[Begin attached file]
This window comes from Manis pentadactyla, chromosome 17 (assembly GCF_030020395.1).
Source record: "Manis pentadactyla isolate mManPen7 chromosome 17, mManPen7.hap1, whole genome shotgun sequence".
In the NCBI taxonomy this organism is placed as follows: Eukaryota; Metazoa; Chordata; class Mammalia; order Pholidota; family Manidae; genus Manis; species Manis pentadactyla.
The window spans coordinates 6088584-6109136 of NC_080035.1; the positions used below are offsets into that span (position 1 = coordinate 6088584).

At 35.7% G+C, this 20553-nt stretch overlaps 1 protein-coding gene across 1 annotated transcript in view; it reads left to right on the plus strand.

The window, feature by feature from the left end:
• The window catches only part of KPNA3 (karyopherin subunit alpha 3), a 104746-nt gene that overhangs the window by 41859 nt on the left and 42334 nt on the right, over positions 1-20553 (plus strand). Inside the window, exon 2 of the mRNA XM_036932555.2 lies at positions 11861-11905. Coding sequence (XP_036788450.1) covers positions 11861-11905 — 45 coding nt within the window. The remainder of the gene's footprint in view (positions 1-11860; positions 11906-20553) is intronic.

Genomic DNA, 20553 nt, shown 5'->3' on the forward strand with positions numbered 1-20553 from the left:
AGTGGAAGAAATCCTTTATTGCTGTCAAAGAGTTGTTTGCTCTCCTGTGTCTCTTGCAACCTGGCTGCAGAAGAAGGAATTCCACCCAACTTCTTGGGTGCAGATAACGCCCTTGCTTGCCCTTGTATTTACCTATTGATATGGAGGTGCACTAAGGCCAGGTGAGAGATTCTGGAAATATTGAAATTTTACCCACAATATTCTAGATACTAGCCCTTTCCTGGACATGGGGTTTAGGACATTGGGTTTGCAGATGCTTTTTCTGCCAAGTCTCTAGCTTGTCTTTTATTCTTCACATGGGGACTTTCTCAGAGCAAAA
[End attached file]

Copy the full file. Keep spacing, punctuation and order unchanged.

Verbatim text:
This window comes from Manis pentadactyla, chromosome 17 (assembly GCF_030020395.1).
Source record: "Manis pentadactyla isolate mManPen7 chromosome 17, mManPen7.hap1, whole genome shotgun sequence".
In the NCBI taxonomy this organism is placed as follows: Eukaryota; Metazoa; Chordata; class Mammalia; order Pholidota; family Manidae; genus Manis; species Manis pentadactyla.
The window spans coordinates 6088584-6109136 of NC_080035.1; the positions used below are offsets into that span (position 1 = coordinate 6088584).

At 35.7% G+C, this 20553-nt stretch overlaps 1 protein-coding gene across 1 annotated transcript in view; it reads left to right on the plus strand.

The window, feature by feature from the left end:
• The window catches only part of KPNA3 (karyopherin subunit alpha 3), a 104746-nt gene that overhangs the window by 41859 nt on the left and 42334 nt on the right, over positions 1-20553 (plus strand). Inside the window, exon 2 of the mRNA XM_036932555.2 lies at positions 11861-11905. Coding sequence (XP_036788450.1) covers positions 11861-11905 — 45 coding nt within the window. The remainder of the gene's footprint in view (positions 1-11860; positions 11906-20553) is intronic.

Genomic DNA, 20553 nt, shown 5'->3' on the forward strand with positions numbered 1-20553 from the left:
AGTGGAAGAAATCCTTTATTGCTGTCAAAGAGTTGTTTGCTCTCCTGTGTCTCTTGCAACCTGGCTGCAGAAGAAGGAATTCCACCCAACTTCTTGGGTGCAGATAACGCCCTTGCTTGCCCTTGTATTTACCTATTGATATGGAGGTGCACTAAGGCCAGGTGAGAGATTCTGGAAATATTGAAATTTTACCCACAATATTCTAGATACTAGCCCTTTCCTGGACATGGGGTTTAGGACATTGGGTTTGCAGATGCTTTTTCTGCCAAGTCTCTAGCTTGTCTTTTATTCTTCACATGGGGACTTTCTCAGAGCAAAA